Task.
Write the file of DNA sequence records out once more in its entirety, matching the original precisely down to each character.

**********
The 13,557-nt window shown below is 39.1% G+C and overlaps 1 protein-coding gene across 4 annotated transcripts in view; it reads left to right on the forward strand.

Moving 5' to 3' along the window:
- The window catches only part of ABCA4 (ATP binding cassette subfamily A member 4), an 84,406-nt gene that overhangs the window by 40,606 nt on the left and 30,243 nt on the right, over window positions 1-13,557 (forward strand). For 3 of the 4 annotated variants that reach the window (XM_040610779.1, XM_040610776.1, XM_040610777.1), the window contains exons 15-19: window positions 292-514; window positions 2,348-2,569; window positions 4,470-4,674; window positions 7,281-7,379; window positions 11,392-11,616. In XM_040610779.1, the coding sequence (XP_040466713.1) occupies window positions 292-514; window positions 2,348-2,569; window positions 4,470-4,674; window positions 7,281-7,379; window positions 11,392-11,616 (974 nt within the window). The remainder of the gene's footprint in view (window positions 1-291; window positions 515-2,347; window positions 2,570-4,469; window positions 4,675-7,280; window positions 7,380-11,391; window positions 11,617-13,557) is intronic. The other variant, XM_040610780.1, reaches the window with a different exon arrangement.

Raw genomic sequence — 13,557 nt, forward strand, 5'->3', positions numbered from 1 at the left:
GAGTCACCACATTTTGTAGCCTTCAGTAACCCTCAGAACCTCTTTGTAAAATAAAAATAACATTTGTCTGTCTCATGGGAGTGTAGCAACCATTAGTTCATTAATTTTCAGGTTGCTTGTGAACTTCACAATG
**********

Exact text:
The 13,557-nt window shown below is 39.1% G+C and overlaps 1 protein-coding gene across 4 annotated transcripts in view; it reads left to right on the forward strand.

Moving 5' to 3' along the window:
- The window catches only part of ABCA4 (ATP binding cassette subfamily A member 4), an 84,406-nt gene that overhangs the window by 40,606 nt on the left and 30,243 nt on the right, over window positions 1-13,557 (forward strand). For 3 of the 4 annotated variants that reach the window (XM_040610779.1, XM_040610776.1, XM_040610777.1), the window contains exons 15-19: window positions 292-514; window positions 2,348-2,569; window positions 4,470-4,674; window positions 7,281-7,379; window positions 11,392-11,616. In XM_040610779.1, the coding sequence (XP_040466713.1) occupies window positions 292-514; window positions 2,348-2,569; window positions 4,470-4,674; window positions 7,281-7,379; window positions 11,392-11,616 (974 nt within the window). The remainder of the gene's footprint in view (window positions 1-291; window positions 515-2,347; window positions 2,570-4,469; window positions 4,675-7,280; window positions 7,380-11,391; window positions 11,617-13,557) is intronic. The other variant, XM_040610780.1, reaches the window with a different exon arrangement.

Raw genomic sequence — 13,557 nt, forward strand, 5'->3', positions numbered from 1 at the left:
GAGTCACCACATTTTGTAGCCTTCAGTAACCCTCAGAACCTCTTTGTAAAATAAAAATAACATTTGTCTGTCTCATGGGAGTGTAGCAACCATTAGTTCATTAATTTTCAGGTTGCTTGTGAACTTCACAATG